FIG. 10 is a side view of the obstacle plate;

FIG. 11 is a plane view of a fracturing blade;

FIG. 12 is a side view of the fracturing blade; and

FIG. 13 is a diagramatic view of the drying-and-burning apparatus.

BEST MODE OF CARRYING OUT THE PRESENT INVENTION:

FIGS. 1 to 12 show drier 1 which may be used in the present invention.

A cylindrical drier is indicated at 1, and this drier has gas supplying vent 2 at its lower part; dried waste exhausting opening 3 at its upper part; and wet waste inlet opening 4 at a somewhat higher level than the intermediate level of the cylinder. These openings and vents are arranged longitudinally. Cylindrical drier 1 has rotating shaft 5 along its longitudinal central axis, electric motor 5 is used to rotate shaft 5. Perforated distribution plate 7 is laid adjacent to gas vent 2 at the bottom level of cylindrical drier 1 for distributing hot air. Screw 9 is fixed to rotating shaft 5 above perforated distribution plate 7. Screw 9 is adapted to be rotated by shaft 5. Blade 10 is provided at a higher level than screw 9. Screw 9 and blade 10 are arranged in such positions that dried waste may be brought upward by screw 9, and then may be made to fly by spiral wind motion, which is caused by blade 10.

An obstacle plate 11 is fixed to rotating shaft 5 at a higher level than blade 10. Obstacle plate 11 has small apertures 12 and pins 13 on its opposite surfaces. There is an annular gap between the circumference 16 of obstacle plate 11 and inside surface 17 of cylindrical drier 1. The gap is broad enough to allow pieces of dried waste solid to pass. Circular wind motion zone 18 is defined between obstacle plate 11 and blade 10.

In this particular embodiment there are another combinations of obstacle plate 11 and blade 10 and another circular wind motion zone 18 at a higher level. Also, there is still another blade 10 at a highest level. Inlet 4 for pieces of wet waste opens at the second circular wind motion zone 18, in which fracturing cross blade 14 having fracturing pins 15, is fixed to rotating shaft 5.

Now, referring to FIG. 13, the whole structure of a drying-and-burning system is described below.

Hopper for containing wet waste is indicated at 20. Hopper 20 communicates with inlet 4 of drier 1 via screw conveyer 21. Exit 3 for discharging fragments of dried waste solid, communicates with furnace 23 via transportation conduit 22. More specifically, exit 3 communicates with the circular wind motion zone 25 of burner 24 in furnace 23 via transportation conduit 22. Solid-gas separator 26 is situated in transportation conduit 22. Specifically, solid-gas separator 26 has transportation conduit 22 at its upper level, and ejector 27 at its lower level. Ejector 27 is connected on its primary side to gas chamber 29, which is provided to side wall 28 of solid-gas separator 26, and ejector 27 is connected on its secondary side to the circular wind motion zone 25 of furnace 23.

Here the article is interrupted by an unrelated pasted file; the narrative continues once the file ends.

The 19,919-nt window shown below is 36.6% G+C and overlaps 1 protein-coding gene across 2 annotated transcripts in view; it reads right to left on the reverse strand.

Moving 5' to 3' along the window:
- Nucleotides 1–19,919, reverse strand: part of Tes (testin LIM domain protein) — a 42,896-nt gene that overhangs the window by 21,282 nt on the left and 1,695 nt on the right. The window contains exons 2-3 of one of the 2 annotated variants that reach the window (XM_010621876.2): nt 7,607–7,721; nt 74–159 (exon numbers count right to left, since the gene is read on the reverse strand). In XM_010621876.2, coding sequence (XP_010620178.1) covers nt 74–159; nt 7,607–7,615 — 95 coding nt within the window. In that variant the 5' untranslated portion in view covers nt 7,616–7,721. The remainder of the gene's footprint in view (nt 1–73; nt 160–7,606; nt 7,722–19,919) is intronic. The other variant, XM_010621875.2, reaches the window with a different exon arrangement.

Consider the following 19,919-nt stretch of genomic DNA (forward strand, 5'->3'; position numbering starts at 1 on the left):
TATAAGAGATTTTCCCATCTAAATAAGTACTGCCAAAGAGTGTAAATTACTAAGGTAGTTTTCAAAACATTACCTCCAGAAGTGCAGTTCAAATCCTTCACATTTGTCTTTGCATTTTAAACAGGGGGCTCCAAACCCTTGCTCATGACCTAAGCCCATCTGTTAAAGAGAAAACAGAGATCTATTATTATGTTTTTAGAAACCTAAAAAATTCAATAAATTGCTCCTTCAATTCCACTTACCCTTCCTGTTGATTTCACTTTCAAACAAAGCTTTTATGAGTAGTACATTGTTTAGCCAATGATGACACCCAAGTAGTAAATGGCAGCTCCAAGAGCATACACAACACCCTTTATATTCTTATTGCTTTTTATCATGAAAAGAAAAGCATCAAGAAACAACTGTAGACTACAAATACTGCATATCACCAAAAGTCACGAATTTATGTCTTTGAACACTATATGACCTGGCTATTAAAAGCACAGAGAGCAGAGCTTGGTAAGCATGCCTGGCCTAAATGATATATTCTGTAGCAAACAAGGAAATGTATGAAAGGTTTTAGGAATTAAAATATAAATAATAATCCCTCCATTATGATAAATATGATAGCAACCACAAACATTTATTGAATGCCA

Exhaust duct 31 extends from the upper part of the separating space 30 of funnel-shaped solid-gas separator 26, thus permitting ejection of the gas from solid-gas separator 26 through cyclone 32, drawing fan 33 and exhaust duct 34. Dust box 35 is attached to the bottom of cyclone 32.

Hopper 20 is designed to contain high-hydrous combustible solids or wet waste such as bean-curd refuse, and it has inlet 35' for wet waste on its ceiling, and air inlet 36 on its side. Another inlet 37 of hopper 20 is connected to inlet 40 of solid-gas separator 26 via air duct 39, which has blower 38.

Wastegas outlet 41 of furnace 23 is connected to gas inlet 2 of drier 1 by wastegas return tube 42. Air duct 39 has a secondary air inlet tube 44 extending therefrom in the form of branch 43 downstream of blower 38, and connected to secondary air nozzle 45, which opens in combustion chamber 53. This combustion chamber 53 is surrounded by steam jacket 46, and water supply tank 48 having water softner 47 associated therewith, is connected to steam jacket 46 by water supply tube 49. The steam generated by steam jacket 46 may be used in producing related products. Wasteoil tank 51 is connected to burner 24 by wasteoil supply pipe 52.

The operation of the drying-and-burning system is described below.

High-hydrous combustible solids or wet wastes such as bean-curd refuse are put in hopper 20 from its inlet 35'. Then, wet waste is transported to inlet 4 of drier 1 by screw conveyer 21, and bulks of wet waste are thrown in drier 1 where they are broken into fragments by pins 15 of fracturing blade 14. The fragments of wet waste fall downward. In the course of descent by gravity the fragments of wet waste are struck and sprung upwards by rotating blade 10 on the second stage. While this takes place, the fragments of wet waste is brought in counter contact with rising flow of hot gas, thereby expediting the drying of wet waste. At the outset the fragments of wet waste have relatively high water content, and therefore they are relatively heavy. Thus, they are likely to fall on obstacle plate 11 as indicated by arrows A in FIG. 2 rather than being carried upwards by the rising gas. Rotating obstacle plate 11 has pins 13 thereon, and falling fragments are struck and sprung as indicated by arrow B in FIG. 2 so that they are struck against the inside surface 17 of drier 1, and they fall down along the inside surface 17 of drier 1 in the annular space between the circumference 16 of rotating blade 11 and the inside surface 17 of drier 1. During this process fragments of waste are in contact with hot wind, and accordingly they are being dried all the time. Finally, they fall on rotating screw 9, and then they are sprung up and carried upwards by rising gas. Because of rotating screw 9, gas supply inlet 2 and the apertures of destribution plate 7 cannot be blocked with waste fragments.